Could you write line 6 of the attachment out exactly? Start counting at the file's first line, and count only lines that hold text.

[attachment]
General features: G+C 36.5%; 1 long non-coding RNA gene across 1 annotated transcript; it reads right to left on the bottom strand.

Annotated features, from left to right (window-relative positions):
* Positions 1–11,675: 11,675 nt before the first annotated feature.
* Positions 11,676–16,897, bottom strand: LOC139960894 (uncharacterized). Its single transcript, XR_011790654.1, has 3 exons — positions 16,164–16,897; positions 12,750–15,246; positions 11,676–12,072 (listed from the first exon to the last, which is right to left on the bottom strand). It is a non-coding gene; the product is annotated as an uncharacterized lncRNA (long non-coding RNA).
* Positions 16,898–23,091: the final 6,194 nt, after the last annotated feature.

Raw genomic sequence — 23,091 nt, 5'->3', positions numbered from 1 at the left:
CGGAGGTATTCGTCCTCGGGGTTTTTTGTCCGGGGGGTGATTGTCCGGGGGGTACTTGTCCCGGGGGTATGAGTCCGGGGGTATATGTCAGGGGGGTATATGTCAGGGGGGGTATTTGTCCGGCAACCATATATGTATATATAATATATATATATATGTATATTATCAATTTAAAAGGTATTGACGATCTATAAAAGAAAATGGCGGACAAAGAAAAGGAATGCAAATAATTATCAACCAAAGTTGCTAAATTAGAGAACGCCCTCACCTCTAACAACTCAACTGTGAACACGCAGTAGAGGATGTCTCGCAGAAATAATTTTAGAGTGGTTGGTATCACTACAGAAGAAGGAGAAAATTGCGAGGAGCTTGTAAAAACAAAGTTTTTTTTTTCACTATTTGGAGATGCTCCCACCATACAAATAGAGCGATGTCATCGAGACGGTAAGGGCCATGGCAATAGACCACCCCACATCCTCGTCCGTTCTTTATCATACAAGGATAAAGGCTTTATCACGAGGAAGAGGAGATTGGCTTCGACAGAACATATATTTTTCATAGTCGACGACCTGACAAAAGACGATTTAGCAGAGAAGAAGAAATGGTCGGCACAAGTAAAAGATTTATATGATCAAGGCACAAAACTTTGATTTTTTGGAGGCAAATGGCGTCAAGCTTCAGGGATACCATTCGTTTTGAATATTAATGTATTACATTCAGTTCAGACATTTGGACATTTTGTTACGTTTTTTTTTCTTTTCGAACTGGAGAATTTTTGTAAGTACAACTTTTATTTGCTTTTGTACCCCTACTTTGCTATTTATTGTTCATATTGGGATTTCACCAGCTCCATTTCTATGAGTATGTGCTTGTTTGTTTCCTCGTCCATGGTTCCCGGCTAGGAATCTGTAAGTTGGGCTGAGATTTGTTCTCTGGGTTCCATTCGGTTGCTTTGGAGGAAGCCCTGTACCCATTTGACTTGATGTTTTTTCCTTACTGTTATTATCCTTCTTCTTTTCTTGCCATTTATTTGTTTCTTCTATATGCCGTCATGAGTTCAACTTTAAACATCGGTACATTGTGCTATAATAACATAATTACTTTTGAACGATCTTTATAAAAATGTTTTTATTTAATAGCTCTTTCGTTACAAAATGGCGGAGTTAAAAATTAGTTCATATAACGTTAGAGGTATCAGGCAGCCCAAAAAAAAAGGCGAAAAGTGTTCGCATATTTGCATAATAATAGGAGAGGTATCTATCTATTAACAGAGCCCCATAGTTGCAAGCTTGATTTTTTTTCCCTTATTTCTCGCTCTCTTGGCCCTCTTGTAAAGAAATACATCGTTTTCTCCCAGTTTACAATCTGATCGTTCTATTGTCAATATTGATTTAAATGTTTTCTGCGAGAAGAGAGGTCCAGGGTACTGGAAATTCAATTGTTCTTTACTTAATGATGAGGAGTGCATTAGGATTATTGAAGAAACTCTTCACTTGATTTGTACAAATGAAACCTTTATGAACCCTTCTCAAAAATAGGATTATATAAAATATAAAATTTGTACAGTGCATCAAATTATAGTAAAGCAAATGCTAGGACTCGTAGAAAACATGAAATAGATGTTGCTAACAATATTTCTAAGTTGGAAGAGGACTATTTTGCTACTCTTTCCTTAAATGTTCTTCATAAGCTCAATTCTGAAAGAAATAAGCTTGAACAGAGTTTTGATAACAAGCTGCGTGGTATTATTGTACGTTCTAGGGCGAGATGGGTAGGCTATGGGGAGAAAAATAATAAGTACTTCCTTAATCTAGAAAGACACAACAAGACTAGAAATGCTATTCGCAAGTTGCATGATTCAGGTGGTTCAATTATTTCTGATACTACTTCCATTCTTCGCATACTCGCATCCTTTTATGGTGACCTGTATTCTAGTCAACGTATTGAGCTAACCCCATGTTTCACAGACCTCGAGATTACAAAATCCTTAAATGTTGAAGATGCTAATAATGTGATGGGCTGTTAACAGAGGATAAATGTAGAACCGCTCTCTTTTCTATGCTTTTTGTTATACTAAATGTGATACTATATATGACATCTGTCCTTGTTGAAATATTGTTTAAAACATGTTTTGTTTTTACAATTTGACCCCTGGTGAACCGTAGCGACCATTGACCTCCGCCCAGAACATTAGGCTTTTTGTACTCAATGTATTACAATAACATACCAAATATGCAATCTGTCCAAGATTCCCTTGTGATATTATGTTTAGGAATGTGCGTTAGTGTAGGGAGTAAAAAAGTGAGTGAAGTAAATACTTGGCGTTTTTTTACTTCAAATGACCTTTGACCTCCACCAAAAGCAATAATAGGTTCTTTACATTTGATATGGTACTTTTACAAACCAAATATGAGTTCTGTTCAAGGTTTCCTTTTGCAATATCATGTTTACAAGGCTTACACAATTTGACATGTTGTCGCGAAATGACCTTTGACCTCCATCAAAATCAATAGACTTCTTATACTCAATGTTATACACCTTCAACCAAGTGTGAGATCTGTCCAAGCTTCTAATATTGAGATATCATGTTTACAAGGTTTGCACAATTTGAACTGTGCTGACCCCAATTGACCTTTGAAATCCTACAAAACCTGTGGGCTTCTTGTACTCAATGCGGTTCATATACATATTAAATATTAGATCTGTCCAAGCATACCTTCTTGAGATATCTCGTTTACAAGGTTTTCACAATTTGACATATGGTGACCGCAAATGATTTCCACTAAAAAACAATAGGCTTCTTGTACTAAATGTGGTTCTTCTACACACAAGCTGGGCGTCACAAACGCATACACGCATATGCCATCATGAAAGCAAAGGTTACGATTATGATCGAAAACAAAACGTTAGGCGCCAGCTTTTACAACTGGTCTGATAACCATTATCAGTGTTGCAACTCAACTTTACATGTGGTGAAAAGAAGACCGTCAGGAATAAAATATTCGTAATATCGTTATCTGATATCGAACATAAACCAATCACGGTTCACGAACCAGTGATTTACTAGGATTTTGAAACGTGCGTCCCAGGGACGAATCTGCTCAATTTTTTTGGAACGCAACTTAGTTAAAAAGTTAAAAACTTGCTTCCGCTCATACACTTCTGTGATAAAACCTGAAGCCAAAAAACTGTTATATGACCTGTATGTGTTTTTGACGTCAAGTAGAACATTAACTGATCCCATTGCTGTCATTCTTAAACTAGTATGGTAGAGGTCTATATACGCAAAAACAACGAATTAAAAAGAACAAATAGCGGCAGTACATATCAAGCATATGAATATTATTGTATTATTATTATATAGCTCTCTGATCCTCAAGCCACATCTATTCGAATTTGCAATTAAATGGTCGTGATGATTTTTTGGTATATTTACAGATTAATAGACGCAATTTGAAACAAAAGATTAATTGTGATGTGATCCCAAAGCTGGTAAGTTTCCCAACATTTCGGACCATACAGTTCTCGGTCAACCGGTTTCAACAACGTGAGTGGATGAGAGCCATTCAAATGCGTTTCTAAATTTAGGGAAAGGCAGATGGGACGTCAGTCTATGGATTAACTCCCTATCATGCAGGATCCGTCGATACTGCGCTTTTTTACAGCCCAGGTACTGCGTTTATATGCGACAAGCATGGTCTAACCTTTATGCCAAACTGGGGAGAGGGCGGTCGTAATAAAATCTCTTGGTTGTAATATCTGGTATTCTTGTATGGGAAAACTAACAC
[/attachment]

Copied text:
Raw genomic sequence — 23,091 nt, 5'->3', positions numbered from 1 at the left: